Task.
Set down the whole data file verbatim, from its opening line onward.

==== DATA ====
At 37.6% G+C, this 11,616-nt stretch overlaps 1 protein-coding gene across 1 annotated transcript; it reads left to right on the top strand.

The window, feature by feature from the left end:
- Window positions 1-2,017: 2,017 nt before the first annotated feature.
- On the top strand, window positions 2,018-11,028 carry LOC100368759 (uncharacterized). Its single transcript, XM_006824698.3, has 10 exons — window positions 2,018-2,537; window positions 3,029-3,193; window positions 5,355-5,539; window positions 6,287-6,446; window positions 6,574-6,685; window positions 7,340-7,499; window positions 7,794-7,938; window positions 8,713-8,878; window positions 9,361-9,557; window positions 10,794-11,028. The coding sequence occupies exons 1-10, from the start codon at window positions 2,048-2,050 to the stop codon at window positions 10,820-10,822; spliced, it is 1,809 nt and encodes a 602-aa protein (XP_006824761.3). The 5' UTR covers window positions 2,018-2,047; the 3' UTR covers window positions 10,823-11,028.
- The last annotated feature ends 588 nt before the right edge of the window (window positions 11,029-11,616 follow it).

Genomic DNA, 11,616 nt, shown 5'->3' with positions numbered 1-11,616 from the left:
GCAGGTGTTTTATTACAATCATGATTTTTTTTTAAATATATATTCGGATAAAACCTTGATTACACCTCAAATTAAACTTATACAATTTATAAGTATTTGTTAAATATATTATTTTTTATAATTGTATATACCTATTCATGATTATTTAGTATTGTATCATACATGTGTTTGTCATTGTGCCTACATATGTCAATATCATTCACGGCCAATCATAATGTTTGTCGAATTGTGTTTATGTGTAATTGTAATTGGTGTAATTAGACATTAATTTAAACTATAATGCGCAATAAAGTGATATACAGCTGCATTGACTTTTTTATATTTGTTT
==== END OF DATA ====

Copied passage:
At 37.6% G+C, this 11,616-nt stretch overlaps 1 protein-coding gene across 1 annotated transcript; it reads left to right on the top strand.

The window, feature by feature from the left end:
- Window positions 1-2,017: 2,017 nt before the first annotated feature.
- On the top strand, window positions 2,018-11,028 carry LOC100368759 (uncharacterized). Its single transcript, XM_006824698.3, has 10 exons — window positions 2,018-2,537; window positions 3,029-3,193; window positions 5,355-5,539; window positions 6,287-6,446; window positions 6,574-6,685; window positions 7,340-7,499; window positions 7,794-7,938; window positions 8,713-8,878; window positions 9,361-9,557; window positions 10,794-11,028. The coding sequence occupies exons 1-10, from the start codon at window positions 2,048-2,050 to the stop codon at window positions 10,820-10,822; spliced, it is 1,809 nt and encodes a 602-aa protein (XP_006824761.3). The 5' UTR covers window positions 2,018-2,047; the 3' UTR covers window positions 10,823-11,028.
- The last annotated feature ends 588 nt before the right edge of the window (window positions 11,029-11,616 follow it).

Genomic DNA, 11,616 nt, shown 5'->3' with positions numbered 1-11,616 from the left:
GCAGGTGTTTTATTACAATCATGATTTTTTTTTAAATATATATTCGGATAAAACCTTGATTACACCTCAAATTAAACTTATACAATTTATAAGTATTTGTTAAATATATTATTTTTTATAATTGTATATACCTATTCATGATTATTTAGTATTGTATCATACATGTGTTTGTCATTGTGCCTACATATGTCAATATCATTCACGGCCAATCATAATGTTTGTCGAATTGTGTTTATGTGTAATTGTAATTGGTGTAATTAGACATTAATTTAAACTATAATGCGCAATAAAGTGATATACAGCTGCATTGACTTTTTTATATTTGTTT